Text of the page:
Poultry litter management spreadsheet instructions.
The spreadsheet can be downloaded for free at www.agecon.okstate.edu/faculty/publications.asp
This spreadsheet was developed to help producers place a value on poultry litter in comparison to commercial fertilizers. Prior to using the spreadsheet, producers are encouraged to have their pasture or field soil tested. The spreadsheet requires nutrient recommendations from a soil testing laboratory. Contact your county Oklahoma Cooperative Extension Service (OCES)office or OSU Soil, Water and Forage Analytical Laboratory (http://www.soiltesting.okstate.edu/) if you have questions regarding soil testing.
The spreadsheet has four pages, “Inputs,” “$ per ton,” “$ per acre,” and “Additional nutrients needed.” Click on the tabs on the bottom left of the MS Excel spreadsheet to navigate between the pages.
User supplied information
In order to value litter, users are required to enter information regarding nutrient requirements, pH, nutrient composition and availability of litter and cost information. This information is divided into five areas on the Inputs tab.
First, the Inputs page requires that the user enter nutrient recommendations from soil test results and soil pH level as in Table 1. More information on soil test results and interpretation can be found in the pdf at: http://factsheets.okstate.edu/documents/pss-2225-osu-soil-test-interpretations/
Table 1. Nutrient Recommendations and Soil pH (lbs/acre).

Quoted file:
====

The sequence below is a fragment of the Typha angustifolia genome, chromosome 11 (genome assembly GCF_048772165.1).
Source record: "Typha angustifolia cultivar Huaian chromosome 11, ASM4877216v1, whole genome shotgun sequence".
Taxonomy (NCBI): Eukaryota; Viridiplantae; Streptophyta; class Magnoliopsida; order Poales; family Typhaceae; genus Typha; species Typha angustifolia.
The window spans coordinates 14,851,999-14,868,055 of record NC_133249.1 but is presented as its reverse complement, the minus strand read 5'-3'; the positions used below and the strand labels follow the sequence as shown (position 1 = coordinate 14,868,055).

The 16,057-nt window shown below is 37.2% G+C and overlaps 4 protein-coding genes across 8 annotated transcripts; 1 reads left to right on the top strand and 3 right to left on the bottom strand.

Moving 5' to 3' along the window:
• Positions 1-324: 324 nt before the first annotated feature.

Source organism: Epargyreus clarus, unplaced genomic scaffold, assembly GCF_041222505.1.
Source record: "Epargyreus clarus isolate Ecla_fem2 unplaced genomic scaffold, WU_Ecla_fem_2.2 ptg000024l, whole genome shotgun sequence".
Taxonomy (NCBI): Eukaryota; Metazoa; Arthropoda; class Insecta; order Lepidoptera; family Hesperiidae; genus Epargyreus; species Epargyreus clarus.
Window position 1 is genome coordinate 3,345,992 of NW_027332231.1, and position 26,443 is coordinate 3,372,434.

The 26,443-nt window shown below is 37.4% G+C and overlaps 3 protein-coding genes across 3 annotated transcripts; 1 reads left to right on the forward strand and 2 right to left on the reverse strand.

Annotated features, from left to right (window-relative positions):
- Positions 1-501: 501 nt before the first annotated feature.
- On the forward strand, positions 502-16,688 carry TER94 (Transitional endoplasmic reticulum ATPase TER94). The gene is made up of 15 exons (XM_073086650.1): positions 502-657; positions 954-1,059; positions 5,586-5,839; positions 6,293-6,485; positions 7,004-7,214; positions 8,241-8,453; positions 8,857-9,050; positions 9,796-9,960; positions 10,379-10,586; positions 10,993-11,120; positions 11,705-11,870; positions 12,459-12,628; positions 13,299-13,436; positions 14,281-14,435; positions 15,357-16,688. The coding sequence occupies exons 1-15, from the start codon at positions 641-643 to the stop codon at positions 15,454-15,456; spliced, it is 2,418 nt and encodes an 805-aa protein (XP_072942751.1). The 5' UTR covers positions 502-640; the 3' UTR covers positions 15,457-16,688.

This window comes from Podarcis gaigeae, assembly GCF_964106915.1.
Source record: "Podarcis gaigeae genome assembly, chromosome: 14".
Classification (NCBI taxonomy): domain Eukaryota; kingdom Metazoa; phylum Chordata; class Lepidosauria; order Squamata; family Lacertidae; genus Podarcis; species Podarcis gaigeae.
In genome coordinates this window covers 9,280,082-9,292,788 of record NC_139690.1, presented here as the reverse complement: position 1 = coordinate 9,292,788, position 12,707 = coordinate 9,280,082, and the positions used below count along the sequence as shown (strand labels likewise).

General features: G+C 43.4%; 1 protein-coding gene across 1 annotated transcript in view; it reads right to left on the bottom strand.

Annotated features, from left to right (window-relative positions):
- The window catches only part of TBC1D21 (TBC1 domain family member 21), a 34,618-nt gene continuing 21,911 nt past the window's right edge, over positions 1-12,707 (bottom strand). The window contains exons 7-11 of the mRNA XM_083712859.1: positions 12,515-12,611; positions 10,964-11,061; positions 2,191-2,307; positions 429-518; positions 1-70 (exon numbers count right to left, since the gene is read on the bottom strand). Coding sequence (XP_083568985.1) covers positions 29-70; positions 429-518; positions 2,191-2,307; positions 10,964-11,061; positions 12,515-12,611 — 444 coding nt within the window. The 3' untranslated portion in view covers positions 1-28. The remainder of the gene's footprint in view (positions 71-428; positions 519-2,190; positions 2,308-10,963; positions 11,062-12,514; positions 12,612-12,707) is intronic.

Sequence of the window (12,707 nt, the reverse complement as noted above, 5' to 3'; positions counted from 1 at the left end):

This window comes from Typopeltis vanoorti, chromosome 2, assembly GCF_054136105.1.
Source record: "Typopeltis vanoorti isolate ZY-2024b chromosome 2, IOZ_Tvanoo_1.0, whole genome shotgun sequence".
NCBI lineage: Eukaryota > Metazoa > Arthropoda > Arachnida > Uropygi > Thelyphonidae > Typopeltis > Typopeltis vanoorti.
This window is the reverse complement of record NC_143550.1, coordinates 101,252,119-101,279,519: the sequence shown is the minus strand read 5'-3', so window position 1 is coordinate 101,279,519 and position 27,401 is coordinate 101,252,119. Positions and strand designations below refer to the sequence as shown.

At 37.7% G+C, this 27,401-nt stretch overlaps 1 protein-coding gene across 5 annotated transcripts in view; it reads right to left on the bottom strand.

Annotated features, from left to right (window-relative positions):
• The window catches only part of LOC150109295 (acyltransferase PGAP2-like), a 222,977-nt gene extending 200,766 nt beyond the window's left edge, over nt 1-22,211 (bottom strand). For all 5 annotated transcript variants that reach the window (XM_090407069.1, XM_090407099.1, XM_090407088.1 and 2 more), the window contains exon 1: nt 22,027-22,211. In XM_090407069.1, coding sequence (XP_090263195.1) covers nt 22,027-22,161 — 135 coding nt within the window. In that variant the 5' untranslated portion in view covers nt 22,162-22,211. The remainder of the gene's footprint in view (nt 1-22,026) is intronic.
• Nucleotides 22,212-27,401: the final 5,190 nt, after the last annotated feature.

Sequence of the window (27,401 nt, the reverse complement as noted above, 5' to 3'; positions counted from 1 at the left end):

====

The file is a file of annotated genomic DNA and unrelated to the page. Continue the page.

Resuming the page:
Second, users are required to enter prices for commercial fertilizers including urea (46-0-0), DAP (18-46-0) and potash (0-0-60). These should be the price paid to the fertilizer dealer plus delivery and application cost on a per ton basis (see Table 2). The spreadsheet will impute the price per pound of actual N, P2O5 and K2O based on these prices entered by the user. Note, OSU does not maintain a list of commercial fertilizer prices. Users will need to contact a local fertilizer dealer to get nearby prices.
Table 2. Fertilizer Prices.
Third, users enter the pounds of N, P2O5 and K2O contained in one ton of litter (see Table 3). Sellers of litter may be able to provide this information or purchasers can have samples analyzed. Again, your county OCES office or OSU Soil, Water and Forage Analytical Laboratory can assist with obtaining a litter nutrient analysis.
Table 3. Litter Nutrient Composition (lbs/ton).
Fourth, users provide an estimate of nitrogen availability over time from litter as in Table 4. As nitrogen is tied up in organic form, not all nitrogen from litter is available during the first growing season. Nitrogen is gradually converted in the soil from its organic form to forms available to plants. Additionally, some nitrogen will be lost due to volatilization or run-off. As a result, only a fraction of nitrogen applied as poultry litter (or other animal waste) will be available to plants in the first growing season. Note, that incorporating litter into the soil will decrease the amount nitrogen lost to volatilization or run-off. More information on nutrients in animal waste can be found at the OSU Manure and Animal Waste Management website: http://www.animalwaste.okstate.edu/. An estimate of the liming value of litter is also required if soil pH is less the 6. A default value of $2 per ton is based on the opinion of several OSU waste management and soil fertility researchers.
Table 4. Nitrogen Availability.
The fifth set of inputs (Table 5) address costs, interest rate and frequency of application. Costs include the Purchase, Loading, Application, and transportation costs. Purchase, loading and application costs are per ton values. Transportation costs are computed using Hauling Cost per loaded mile multiplied by the Hauling Distance (miles) and divided by the loaded weight (Tons per load). Enter Operating Note Interest Rate as a percent. This value will be used to discount the value of nutrients supplied by a current application of litter to future growing seasons. Years between applications is used to determine the amount of P2O5 and K2O available after the first growing season.